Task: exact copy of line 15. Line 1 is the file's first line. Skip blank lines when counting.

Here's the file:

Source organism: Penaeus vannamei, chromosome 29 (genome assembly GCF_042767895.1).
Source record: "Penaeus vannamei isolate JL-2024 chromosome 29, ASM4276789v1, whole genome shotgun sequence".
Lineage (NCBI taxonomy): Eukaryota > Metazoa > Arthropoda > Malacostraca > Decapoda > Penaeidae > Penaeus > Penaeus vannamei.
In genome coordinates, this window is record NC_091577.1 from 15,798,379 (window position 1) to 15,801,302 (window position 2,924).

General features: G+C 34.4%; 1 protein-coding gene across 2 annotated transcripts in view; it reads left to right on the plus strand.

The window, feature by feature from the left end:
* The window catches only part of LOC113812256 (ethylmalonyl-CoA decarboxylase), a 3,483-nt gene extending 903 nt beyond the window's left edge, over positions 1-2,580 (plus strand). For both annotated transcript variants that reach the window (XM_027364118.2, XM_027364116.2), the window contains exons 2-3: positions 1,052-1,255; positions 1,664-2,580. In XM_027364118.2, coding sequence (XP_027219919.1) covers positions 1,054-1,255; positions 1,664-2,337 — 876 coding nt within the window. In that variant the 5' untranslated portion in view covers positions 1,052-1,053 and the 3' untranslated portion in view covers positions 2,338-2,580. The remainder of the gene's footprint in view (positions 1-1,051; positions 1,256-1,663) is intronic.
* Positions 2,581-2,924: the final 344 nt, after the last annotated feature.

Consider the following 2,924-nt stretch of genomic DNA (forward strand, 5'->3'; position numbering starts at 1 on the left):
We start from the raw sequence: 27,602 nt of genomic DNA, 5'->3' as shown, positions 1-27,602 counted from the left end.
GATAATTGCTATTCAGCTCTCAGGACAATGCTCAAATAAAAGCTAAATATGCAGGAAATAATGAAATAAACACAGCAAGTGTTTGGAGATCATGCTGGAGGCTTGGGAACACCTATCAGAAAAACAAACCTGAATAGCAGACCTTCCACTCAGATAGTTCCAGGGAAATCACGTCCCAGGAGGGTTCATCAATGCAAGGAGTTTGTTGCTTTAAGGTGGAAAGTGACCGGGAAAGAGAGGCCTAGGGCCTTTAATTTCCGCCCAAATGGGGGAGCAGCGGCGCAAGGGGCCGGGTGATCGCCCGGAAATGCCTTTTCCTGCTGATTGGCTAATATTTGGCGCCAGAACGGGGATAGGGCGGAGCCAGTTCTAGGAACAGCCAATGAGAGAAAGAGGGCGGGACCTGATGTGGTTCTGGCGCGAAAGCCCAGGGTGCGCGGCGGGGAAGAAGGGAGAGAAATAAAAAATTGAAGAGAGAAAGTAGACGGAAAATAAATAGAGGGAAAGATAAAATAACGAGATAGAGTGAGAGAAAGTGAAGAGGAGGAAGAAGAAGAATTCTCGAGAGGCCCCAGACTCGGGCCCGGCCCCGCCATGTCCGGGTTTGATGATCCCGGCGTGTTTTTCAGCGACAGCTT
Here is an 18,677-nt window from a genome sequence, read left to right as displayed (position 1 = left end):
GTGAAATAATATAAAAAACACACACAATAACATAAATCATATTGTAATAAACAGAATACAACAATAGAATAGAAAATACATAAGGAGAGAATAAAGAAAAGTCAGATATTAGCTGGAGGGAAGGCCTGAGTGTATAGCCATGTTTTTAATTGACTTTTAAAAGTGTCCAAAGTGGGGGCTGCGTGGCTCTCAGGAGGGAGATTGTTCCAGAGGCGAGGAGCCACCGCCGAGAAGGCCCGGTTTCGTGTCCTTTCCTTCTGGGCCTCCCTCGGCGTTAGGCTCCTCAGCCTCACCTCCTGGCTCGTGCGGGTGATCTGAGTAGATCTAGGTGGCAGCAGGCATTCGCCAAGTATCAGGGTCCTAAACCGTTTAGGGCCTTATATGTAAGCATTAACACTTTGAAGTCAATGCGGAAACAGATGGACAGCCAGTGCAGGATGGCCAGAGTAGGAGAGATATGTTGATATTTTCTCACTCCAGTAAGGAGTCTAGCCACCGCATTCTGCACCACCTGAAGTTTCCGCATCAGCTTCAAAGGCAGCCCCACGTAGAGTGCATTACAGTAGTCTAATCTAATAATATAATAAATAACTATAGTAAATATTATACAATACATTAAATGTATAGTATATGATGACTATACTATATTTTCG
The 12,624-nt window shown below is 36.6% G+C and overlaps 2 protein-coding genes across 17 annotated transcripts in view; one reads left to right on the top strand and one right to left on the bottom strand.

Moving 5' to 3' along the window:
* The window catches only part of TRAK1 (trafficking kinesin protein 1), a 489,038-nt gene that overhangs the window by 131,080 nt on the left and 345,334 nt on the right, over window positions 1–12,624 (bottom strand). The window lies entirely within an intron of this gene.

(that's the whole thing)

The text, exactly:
Moving 5' to 3' along the window: